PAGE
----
Front Page







World Summary

On Air


Talking Point


Low Graphics


Site Map

Monday, February 9, 1998 Published at 19:06 GMT


Astronomical blasts from the past
image: [ A map of the sky showing gamma-ray bursts ]
A map of the sky showing gamma-ray bursts

Mysterious blasts of energy producing more explosive power than anything else in the universe date back almost to the dawn of time, according to new research by astronomers.

Gamma-ray bursts, first spotted in the 1960s, create more energy in just 10 seconds than the sun will produce in the whole of its 10 billion year life.

Astronomers from the University of Cambridge have calculated that the dimmest bursts detected are so far away, their light has taken nearly the whole of the time the universe has existed, to reach us.

They would have occurred at the time the first stars and galaxies were being formed shortly after the Big Bang, which created all the matter in the universe about 15 billion years ago.

Cause still unknown

The discovery also means gamma-ray bursts are about 20 times more powerful than had previously been estimated and appear to dwarf supernovas (exploding dying stars).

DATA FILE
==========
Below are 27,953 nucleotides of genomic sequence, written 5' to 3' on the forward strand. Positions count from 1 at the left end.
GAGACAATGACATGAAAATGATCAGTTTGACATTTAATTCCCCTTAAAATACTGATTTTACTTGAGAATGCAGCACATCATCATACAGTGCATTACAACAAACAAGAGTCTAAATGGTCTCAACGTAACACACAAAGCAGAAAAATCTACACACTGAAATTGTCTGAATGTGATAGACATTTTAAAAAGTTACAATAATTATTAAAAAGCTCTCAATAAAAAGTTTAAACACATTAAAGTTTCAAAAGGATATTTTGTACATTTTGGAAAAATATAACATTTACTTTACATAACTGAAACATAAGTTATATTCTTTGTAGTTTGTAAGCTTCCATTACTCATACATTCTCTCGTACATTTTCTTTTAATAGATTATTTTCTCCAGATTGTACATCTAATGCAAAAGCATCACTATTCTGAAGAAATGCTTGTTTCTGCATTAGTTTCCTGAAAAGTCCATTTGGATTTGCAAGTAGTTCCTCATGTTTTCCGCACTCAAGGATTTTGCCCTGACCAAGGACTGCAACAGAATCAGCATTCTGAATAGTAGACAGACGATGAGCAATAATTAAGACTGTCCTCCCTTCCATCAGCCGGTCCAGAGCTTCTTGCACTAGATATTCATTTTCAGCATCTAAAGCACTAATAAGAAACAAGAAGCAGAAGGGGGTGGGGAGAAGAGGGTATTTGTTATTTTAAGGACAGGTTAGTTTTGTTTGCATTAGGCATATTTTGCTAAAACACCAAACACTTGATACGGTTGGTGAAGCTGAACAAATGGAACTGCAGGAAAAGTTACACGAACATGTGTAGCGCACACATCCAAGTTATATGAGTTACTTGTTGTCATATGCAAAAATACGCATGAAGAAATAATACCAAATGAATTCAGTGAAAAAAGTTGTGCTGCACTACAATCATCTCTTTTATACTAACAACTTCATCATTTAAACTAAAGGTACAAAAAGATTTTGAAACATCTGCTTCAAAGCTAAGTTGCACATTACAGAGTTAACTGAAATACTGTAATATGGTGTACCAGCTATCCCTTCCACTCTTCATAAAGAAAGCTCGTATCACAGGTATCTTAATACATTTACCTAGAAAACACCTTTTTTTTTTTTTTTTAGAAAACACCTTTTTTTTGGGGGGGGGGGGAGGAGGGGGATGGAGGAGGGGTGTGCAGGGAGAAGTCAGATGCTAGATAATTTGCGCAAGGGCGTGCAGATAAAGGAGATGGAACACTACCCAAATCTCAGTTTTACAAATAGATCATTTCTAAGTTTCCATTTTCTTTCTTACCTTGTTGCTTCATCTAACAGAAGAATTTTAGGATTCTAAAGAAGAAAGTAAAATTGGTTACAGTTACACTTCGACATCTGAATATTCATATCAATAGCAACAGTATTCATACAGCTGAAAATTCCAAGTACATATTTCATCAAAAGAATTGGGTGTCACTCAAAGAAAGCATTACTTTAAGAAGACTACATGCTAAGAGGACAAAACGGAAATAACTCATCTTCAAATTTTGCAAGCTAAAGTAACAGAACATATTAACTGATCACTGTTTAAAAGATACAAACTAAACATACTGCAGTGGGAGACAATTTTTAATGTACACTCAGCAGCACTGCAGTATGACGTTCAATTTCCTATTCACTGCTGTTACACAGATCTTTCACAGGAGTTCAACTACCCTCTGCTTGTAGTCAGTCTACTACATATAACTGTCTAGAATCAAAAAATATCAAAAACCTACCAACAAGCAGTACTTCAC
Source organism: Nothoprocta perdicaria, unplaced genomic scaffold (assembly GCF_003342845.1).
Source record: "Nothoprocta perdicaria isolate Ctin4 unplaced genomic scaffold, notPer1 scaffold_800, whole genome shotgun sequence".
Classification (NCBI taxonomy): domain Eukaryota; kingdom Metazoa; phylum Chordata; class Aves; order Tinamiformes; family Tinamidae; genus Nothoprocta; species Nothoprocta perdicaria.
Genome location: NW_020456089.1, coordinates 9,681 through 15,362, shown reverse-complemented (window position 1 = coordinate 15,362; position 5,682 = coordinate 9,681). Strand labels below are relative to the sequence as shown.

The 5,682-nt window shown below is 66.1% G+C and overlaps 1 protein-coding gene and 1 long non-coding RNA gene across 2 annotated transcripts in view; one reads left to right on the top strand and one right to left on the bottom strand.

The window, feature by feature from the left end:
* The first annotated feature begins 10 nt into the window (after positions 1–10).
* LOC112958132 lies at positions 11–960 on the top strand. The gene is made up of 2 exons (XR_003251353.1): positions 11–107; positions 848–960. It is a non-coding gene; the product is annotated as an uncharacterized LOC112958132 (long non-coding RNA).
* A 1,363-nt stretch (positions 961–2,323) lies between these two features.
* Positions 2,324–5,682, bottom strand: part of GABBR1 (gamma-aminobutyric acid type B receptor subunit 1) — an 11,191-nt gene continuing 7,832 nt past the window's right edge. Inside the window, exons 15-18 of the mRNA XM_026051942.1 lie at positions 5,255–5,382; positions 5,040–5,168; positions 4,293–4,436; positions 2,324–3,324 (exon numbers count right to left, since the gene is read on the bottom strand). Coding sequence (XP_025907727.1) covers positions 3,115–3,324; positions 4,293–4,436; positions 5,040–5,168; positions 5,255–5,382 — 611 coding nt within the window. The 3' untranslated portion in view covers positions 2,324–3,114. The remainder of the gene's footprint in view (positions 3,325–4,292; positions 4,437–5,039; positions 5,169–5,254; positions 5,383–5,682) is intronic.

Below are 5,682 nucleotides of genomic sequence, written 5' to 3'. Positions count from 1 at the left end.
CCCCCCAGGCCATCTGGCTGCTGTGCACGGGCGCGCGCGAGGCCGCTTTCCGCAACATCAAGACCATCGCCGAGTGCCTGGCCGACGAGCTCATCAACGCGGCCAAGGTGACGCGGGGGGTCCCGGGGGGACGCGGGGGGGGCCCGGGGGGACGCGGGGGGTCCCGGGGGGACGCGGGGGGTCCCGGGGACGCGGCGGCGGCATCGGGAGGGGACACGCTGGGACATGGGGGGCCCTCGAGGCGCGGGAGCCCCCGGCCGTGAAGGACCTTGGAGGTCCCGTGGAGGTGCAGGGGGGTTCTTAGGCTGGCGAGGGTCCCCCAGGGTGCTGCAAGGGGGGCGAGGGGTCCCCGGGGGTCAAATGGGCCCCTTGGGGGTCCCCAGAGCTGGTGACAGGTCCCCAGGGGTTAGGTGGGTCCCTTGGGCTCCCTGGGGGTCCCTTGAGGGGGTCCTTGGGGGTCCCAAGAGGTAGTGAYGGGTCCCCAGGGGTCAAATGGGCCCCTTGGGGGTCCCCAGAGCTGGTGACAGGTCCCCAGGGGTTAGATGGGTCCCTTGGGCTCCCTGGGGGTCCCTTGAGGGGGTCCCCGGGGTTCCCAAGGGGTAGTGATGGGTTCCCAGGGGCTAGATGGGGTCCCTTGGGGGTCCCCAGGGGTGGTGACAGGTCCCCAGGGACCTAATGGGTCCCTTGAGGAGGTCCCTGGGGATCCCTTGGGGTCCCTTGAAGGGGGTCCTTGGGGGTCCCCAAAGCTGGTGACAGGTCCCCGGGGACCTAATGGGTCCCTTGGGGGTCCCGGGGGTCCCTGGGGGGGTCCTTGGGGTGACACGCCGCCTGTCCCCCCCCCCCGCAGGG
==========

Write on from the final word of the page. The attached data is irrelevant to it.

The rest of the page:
[ image:  ]
Thousand of gamma-ray bursts have been observed by Nasa's Compton Gamma Ray Observatory satellite but scientists still do not fully understand what causes them.

There were even suggestions that they might be the exhaust trails of alien spaceships but the general agreement now is that the radiation flashes are somehow linked to the death of massive, short lived stars.

Explosions theory

The Cambridge astronomers reached their latest conclusions by comparing the strengths of large numbers of gamma-ray bursts with predictions based on the theory the explosions are linked to the death of stars.

Using this information they were able to calculate how many bursts it should be possible to see from different eras in the universe's history.

They found their answers tallied with actual observations.

Dr Ralph Wijers, leading the team at Cambridge University's Institute of Astronomy, said: "These events come from a time in the evolution of the universe from which up to now we have had little or no information.

"Gamma-ray bursts may be a small corner of astrophysics, but there are important implications for discovering what the early universe was like."


Back to top | BBC News Home | BBC Homepage


[an error occurred while processing this directive] [an error occurred while processing this directive]
  Relevant Stories

09 Jan 98 | Sci/Tech
Some of our stars are missing

08 Nov 97 | Sci/Tech
Solar flares threaten Earth

  Internet Links

GRO Science Center

Astronomy pictures

The BBC is not responsible for the content of external internet sites.